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Overwhelmed, Exhausted, Burned Out…Oh My! 5 Strategies to Beat Burnout

Posted on: 8/25/22
Posted by: Maggie


Welcome back, and a very big hello to our first-time readers! I am a researchcartoon man wearing blue and purple on the ground slumped over in a sad maner staff person at the Transitions to Adulthood Center for Research and I write about my experience living and working with multiple medical and mental health conditions.

Today, I will be sharing my experience with burnout, particularly related to the COVID-19 pandemic. It is important to note that according to the World Health Organization (2019), “Burn-out is an occupational phenomenon. It is defined in ICD-11 as follows: ‘Burn-out is a syndrome conceptualized as resulting from chronic workplace stress that has not been successfully managed.’” Burnout typically only applies to the occupational or work setting, but given how pervasive the pandemic has been in all our lives, I am going to use the term more broadly for the purpose of this blog entry.

My Experience:

As a person with multiple physical and mental health conditions, living through the COVID-19 pandemic has led to various stages of exhaustion, compassion fatigue, and now a more generalized burnout. We all have suffered in different ways and at varying intensities throughout the duration of the pandemic. I am grateful for my situation over the past couple of years: supportive loved ones and friends, technology to stay connected, and the ability to work remotely. Even though my situation is privileged, I still face challenges. COVID-19 has brought up a lot of emotions for me. Some days I feel like I am on an emotional roller coaster. Unfortunately (and not surprisingly!), it is not as exhilarating as an amusement park roller coaster.

Due to my health conditions, I have been more isolated throughout the course of the pandemic. I live alone, which further compounded the physical isolation. Despite that, the world actually became more accessible to me due to the increase in virtual options, which is more conducive for my health conditions. For once, I had the energy and time to not just work and attend appointments, but to also volunteer and spend time with loved ones and friends virtually.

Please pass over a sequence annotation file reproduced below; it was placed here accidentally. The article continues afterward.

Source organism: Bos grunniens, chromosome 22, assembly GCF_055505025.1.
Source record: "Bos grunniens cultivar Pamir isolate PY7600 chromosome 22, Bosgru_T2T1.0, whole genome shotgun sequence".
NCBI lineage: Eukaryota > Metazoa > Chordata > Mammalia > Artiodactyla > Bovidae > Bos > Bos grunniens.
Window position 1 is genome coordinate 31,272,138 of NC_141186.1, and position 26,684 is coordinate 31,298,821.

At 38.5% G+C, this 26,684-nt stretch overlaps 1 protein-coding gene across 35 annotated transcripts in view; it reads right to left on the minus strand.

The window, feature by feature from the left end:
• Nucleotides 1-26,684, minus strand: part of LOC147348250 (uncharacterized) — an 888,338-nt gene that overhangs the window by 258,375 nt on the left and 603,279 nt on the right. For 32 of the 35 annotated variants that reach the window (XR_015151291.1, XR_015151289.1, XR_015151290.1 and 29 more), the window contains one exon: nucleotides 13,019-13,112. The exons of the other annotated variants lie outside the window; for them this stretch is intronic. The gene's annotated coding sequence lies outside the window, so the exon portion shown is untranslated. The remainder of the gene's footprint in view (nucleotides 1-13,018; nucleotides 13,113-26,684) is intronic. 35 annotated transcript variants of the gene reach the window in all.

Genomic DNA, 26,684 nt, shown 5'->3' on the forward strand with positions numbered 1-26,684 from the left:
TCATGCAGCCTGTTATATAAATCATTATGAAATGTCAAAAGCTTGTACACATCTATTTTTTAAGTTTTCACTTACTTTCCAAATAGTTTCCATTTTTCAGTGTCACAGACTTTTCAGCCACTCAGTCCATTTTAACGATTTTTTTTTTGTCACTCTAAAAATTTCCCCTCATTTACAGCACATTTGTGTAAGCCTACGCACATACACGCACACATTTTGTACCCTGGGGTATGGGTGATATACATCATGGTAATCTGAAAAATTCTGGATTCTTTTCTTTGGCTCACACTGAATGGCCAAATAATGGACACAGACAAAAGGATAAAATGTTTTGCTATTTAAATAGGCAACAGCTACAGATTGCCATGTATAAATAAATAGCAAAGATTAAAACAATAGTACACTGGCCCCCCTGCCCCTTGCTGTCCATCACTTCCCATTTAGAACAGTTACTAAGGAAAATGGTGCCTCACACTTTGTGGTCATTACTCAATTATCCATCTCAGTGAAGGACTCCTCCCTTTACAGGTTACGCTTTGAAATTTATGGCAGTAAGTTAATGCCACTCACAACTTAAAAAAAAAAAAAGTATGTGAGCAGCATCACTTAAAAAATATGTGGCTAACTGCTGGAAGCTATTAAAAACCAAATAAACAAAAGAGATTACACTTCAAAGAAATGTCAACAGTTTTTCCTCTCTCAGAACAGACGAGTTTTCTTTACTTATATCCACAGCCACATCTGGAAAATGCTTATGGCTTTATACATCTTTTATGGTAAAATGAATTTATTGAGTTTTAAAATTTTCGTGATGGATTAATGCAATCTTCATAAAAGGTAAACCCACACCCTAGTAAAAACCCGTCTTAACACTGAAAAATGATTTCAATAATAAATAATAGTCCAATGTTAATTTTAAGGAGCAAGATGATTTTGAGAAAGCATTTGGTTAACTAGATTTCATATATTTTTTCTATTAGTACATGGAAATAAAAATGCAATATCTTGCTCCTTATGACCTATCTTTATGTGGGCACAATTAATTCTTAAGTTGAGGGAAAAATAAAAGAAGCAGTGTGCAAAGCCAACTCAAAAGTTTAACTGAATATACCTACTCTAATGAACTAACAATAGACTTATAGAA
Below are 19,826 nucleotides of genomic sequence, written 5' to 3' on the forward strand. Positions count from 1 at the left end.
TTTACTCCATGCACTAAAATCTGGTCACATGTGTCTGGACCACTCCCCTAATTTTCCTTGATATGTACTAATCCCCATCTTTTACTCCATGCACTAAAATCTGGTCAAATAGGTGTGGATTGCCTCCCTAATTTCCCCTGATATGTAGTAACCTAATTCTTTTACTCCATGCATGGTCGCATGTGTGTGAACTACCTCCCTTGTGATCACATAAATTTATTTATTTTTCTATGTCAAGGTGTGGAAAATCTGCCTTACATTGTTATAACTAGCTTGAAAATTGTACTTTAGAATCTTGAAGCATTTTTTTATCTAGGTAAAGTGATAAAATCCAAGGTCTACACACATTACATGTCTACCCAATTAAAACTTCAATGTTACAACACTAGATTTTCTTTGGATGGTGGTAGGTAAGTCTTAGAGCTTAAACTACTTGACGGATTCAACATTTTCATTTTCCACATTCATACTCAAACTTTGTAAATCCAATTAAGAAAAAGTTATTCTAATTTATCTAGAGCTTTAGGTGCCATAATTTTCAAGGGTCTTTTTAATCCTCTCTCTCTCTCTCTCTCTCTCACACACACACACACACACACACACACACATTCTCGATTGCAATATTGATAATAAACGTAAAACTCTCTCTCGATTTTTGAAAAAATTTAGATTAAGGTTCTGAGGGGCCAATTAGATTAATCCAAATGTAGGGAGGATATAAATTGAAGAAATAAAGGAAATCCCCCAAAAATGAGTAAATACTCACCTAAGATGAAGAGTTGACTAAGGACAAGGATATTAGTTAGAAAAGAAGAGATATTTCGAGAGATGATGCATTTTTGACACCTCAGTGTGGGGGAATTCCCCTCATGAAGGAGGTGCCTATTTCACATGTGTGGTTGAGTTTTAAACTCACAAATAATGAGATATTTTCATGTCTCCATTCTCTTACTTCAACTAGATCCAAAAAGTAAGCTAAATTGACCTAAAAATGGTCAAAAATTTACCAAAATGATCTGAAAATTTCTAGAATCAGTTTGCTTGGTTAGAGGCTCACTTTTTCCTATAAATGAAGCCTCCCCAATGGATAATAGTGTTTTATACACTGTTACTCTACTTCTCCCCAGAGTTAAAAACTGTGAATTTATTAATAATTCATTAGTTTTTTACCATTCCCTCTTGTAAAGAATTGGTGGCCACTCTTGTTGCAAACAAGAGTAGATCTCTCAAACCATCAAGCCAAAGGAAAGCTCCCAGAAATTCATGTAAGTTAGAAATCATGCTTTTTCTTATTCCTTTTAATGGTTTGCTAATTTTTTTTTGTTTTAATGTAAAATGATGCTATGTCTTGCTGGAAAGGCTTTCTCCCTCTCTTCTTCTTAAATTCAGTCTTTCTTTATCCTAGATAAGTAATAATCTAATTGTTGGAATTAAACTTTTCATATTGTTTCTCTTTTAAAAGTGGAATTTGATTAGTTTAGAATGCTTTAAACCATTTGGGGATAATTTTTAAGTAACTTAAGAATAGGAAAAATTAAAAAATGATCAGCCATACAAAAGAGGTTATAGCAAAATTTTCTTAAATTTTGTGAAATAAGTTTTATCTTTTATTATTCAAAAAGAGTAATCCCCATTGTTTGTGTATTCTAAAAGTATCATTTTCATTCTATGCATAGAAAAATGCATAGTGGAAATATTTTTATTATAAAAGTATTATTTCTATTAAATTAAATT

As the world reopens, though, the accessible options dwindle. I am feeling more isolated again. My health is declining as the strain on our healthcare system continues. Shortages are common in the medical community, but not to the extent that we are facing today. I struggle getting necessary surgeries, needed medications, essential medical supplies, and even adequate nutrition. Due to my chronic illnesses, I cannot get the necessary nutrients by eating food and hydrating orally; therefore, I receive all of my calories and fluids via home parenteral nutrition (HPN), which is basically, intravenous (IV) nutrition. There have been a variety of HPN shortages, which is quite challenging and worrisome because HPN is currently my only option for nutrition. As time passes, it is becoming increasingly difficult to ignore the impact this is having on my physical and emotional state. My mind is tired from the mixed emotions and thoughts. My body is not at 100%. I have burnout.


Burnout can affect all areas of our life. For example, it can affect job performance. My experience may derive from the COVID-19 pandemic, but the lessons learned can be applied to a variety of situations. Keep reading for 5 strategies and suggestions on how to combat burnout so you can be productive and conquer your workday!

1. Self-care

red kayak on calm water with lots of trees around the waterSelf-care is number one for a reason—you cannot give 100% if you are not taking care of your physical and mental health. Self-care may seem like a daunting and time-stealing task, but it can be done. Have fun with it!


  1. Prioritize basic needs whenever possible, such as sleep, hydration, and nutrition. I find this essential to not just survive, but to thrive. This is particularly helpful for me during times like these when my health has declined.
  2. Lower stress levels. First, eliminate unnecessary stress from your life. Next, find ways to manage unavoidable life stressors:
    1. Walking, yoga, dancing, and spending time outdoors are great stress relieving activities.
    2. Only have five minutes? Try meditation, humor, or deep breathing.
  3. Exercise is vital for our health, including our mental health. It can alleviate stress, increase concentration, improve mood, and lead to better sleep. Signing up for group classes or working out with a friend is great for accountability and staying motivated!
  4. Work-life balance is hard but essential for your well-being. Make time for hobbies, exercise, relationships, and relaxation. It will give you that extra “oomph” for getting through your other responsibilities, such as work, school, and recovery. If you have not read my previous blog on work-life balance, you can check it out here